Is there evidence against de Lima?

Posted by watchmen
November 16, 2020
Posted in OPINION

Senator Leila de Lima has been in detention for drug charges longer than she was able to physically comply with her mandate, a position she won in 2016. 

What has stretched the trial for so long is the array of prosecution witnesses, around 20 of them, who are being presented to prove the government’s case of conspiracy to trade in illegal drugs.

But more than the quantity, the quality of their testimonies must be assessed through the exacting standards of a criminal prosecution.

One of those proposed witnesses is kidnapping convict and alleged drug lord Jaybee Sebastian.

On July 18, 2020, Sebastian died reportedly due to COVID-19. Only 40 years old at the time, his body was immediately cremated, as publicly confirmed by Bureau of Corrections head Gerald Bantag. The cremation was done within 12 hours from his death, supposedly to prevent the spread of the virus.

In an October 2016 affidavit, Sebastian claimed giving de Lima P2 million in a paper bag in 2015 and P8 million more, received by her aide Joenel Sanchez. Sebastian has been unable to affirm that statement in court.

ABS-CBN News reported recently that Sebastian had actually executed a newer affidavit dated July 12, 2020 – only six days before his reported death on July 18. He was also unable to confirm this affidavit in court, for obvious reasons.

ABS-CBN noted that in Sebastian’s more recent affidavit, he made the additional claim that he facilitated the delivery of P5 million between drug lord Peter Co and de Lima through former BuCor officer-in-charge Rafael Ragos on two occasions in November and December 2012.

This is not contained in his October 2016 affidavit, where Sebastian, as pointed out, only mentioned giving de Lima P2 million in a paper bag in 2015 and P8 million more through Joenel Sanchez. There was no mention of an earlier transaction involving P5 million.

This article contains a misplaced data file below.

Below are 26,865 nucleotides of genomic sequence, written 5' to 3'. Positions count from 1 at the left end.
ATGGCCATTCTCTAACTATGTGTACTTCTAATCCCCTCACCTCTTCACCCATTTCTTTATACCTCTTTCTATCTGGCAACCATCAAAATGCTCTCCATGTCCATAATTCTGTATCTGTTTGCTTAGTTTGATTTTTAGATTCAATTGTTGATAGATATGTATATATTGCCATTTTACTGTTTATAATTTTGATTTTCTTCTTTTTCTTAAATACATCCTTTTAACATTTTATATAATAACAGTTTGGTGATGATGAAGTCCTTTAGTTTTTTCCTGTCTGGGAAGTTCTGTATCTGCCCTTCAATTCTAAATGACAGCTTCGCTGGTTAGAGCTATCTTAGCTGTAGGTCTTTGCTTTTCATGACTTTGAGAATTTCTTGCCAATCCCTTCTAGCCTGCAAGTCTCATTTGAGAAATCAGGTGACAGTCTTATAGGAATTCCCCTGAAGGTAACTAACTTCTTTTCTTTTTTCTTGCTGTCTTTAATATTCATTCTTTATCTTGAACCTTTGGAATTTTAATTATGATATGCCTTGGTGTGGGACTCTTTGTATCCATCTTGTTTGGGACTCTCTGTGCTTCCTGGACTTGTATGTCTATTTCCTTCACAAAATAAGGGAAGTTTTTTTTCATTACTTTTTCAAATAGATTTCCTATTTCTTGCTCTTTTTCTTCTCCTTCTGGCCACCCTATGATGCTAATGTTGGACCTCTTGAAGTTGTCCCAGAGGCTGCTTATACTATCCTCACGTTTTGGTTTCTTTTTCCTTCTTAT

ABS-CBN further reports that a crossed-out sentence in the July 2020 affidavit is Sebastian’s belated claim that he would often see Ronnie Dayan with de Lima when they would visit the New Bilibid Prisons. But Sebastian had explicitly denied knowing Dayan when he testified at the House of Representatives last Oct. 10, 2016.

Even then, Sebastian’s allegations in any of his affidavits are practically worthless. These are scraps of paper in a criminal prosecution. He was not only unable to affirm the truthfulness of his claims, his testimony was not tested through rigorous cross-examination. The judge was not afforded the opportunity to observe his demeanor and assess his credibility as a witness.

If at all, it raises questions as to why he would amend and supplement his earlier testimony, and how he was able to narrate a fresh affidavit when he was already presumably COVID-stricken at the time of its taking.

Another witness, convicted Chinese drug lord Vicente Sy, had claimed during a House hearing in October 2016, that he gave P500,000 for de Lima’s senatorial campaign back in 2012. The allegation was contained in an affidavit read by his lawyer.

Sy mentioned in the same affidavit that in 2013, he gave P1 million to the senator through a man identified only as “George”— Ragos’ alleged bagman. He further said that he saw de Lima inside Sebastian’s quarters, which the latter denied at the time.

Vicente Sy has retracted that statement. According to de Lima’s lawyer, Sy told the trial court that he never gave her money, thereby clearing the senator of any involvement in the drug trade happening in Muntinlupa. Sy even said that he never knew the senator.

The other day, the Inter-Parliamentary Union called for Senator de Lima’s immediate release, deeply concerned that she “has been in detention for three and a half years without any serious evidence presented against her to justify the charges.”

In the face of these developments, there is less reason not to join the call, in the higher interest of justice.

One of the greatest injustices that can ever be done to anyone is to be accused of a crime that he did not commit.

The injustice of a false accusation is greater if the charge involves a heinous offense and the grant of bail pending trial is not a matter of right. This means that the accused remains in prison while the case against him is being heard, no matter how long it takes.

Of course, the accused is presumed innocent until he or she is convicted. But tell that to someone who has spent almost four years in jail, deprived of her normal routine, away from her loved ones./WDJ


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